Nairobi National Museum
Nairobi National Museum
At the Nairobi National Museum
Before entering the colourful world of Kenya, as preserved in the National Museum.
Visiting the Nairobi National Museum
Welcome to our colourful world!
Crafts shop inside the Nairobi National Museum.
I got a pot of gold!
(... but in fact the smile is worth diamonds!) Inside the Nairobi National Museum.
One of the many pots made of dry gourds
Collection of gourd pots used by Kenyan tribes, in the Nairobi National Museum.
Ahmed of Mt. Marsabit
Life-size replica and skull and tusks of Ahmed, the legendary elephant of Mt. Marsabit in Kenya who was given protection by Presidential decree, and died of gunshot at the age of 55.
Maitreyee with the Guide
... in the Nairobi National Museum.
Wild in the museum
More exhibits of the wild animals of Kenya, including the skeleton of the famous elephant, Ahmed of Mt. Marsabit, in the Nairobi National Museum.
Horn of Dilemma
Why are the two horns of this antler different in their surface smoothness? Because the animal used only his left horn to fight, the friction leading to a polished look over time...
Proconsul heseloni - Nice to meet you!
18-million-years-old skull of Proconsul heseloni, one of the earliest apes that is believed to be a shared ancestor of modern apes and man.
Turkana Boy - as complete as it gets
This 1.6 million-years-old skeleton of Home erectus is the most complete ever found of an early hominin, apart from that of "Lucy" found in Ethiopia. We saw him in the Nairobi National Museum.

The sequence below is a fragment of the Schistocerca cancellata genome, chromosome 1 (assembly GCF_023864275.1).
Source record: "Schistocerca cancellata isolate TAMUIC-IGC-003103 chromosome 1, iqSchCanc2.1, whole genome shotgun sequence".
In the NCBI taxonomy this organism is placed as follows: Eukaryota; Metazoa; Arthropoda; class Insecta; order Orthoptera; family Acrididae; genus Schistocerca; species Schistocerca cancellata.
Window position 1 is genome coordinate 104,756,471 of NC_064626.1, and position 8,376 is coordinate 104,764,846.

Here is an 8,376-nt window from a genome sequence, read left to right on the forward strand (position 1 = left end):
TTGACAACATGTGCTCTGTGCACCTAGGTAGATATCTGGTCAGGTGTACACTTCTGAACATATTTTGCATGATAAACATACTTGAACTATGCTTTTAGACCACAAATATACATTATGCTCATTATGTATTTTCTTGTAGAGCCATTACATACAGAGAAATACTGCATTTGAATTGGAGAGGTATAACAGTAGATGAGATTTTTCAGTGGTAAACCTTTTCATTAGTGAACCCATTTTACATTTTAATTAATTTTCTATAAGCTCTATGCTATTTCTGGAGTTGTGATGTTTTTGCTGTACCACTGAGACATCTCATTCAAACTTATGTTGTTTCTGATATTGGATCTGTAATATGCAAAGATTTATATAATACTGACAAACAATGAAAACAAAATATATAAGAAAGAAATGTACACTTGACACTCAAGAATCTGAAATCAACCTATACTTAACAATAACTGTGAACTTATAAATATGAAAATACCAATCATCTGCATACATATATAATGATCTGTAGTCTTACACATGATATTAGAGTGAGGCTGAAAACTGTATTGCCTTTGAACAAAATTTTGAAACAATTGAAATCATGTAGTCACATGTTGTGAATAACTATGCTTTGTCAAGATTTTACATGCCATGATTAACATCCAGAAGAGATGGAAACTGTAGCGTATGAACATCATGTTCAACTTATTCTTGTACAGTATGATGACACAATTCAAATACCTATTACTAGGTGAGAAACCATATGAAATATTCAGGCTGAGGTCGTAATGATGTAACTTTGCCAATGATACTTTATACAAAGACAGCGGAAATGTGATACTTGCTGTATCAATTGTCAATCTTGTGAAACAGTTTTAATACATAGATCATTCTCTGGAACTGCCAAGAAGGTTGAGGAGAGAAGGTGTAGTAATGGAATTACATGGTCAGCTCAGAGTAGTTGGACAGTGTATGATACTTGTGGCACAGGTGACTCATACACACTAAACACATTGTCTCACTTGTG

Home erectus - female skull
This 1.75 million-years-old skull of a female Homo erectus is the best preserved of an early human. Seen in the Nairobi National Museum.
Leopard tortoise - skeleton
Exhibit in the Nairobi National Museum.
Shell and skeleton of Leopard tortoise, seen in the Nairobi National Museum.
Guess who I am?
Skeleton of a python! Seen in the Nairobi National Museum.
Rhino skull and replica
Seen in the Nairobi National Museum.
Handicraft of Maasai people
Some 38,000 imported Indian labourers helped the British to build the Uganda Railway between Mombasa and Lake Victoria between 1896 and 1901.
The construction of Ugandan Railway was sold to the British people as a means to unbounded wealth and prosperity founded upon the East African resources. But it turned out to be extremely expensive and uneconomical.
Spot me if you can!
A resident of the Snake Park in Nairobi is looking at you from this picture. Can you spot it?
An exhibit in the Snake Park
Note the poster about the depiction of snakes in Hindu mythology in the background.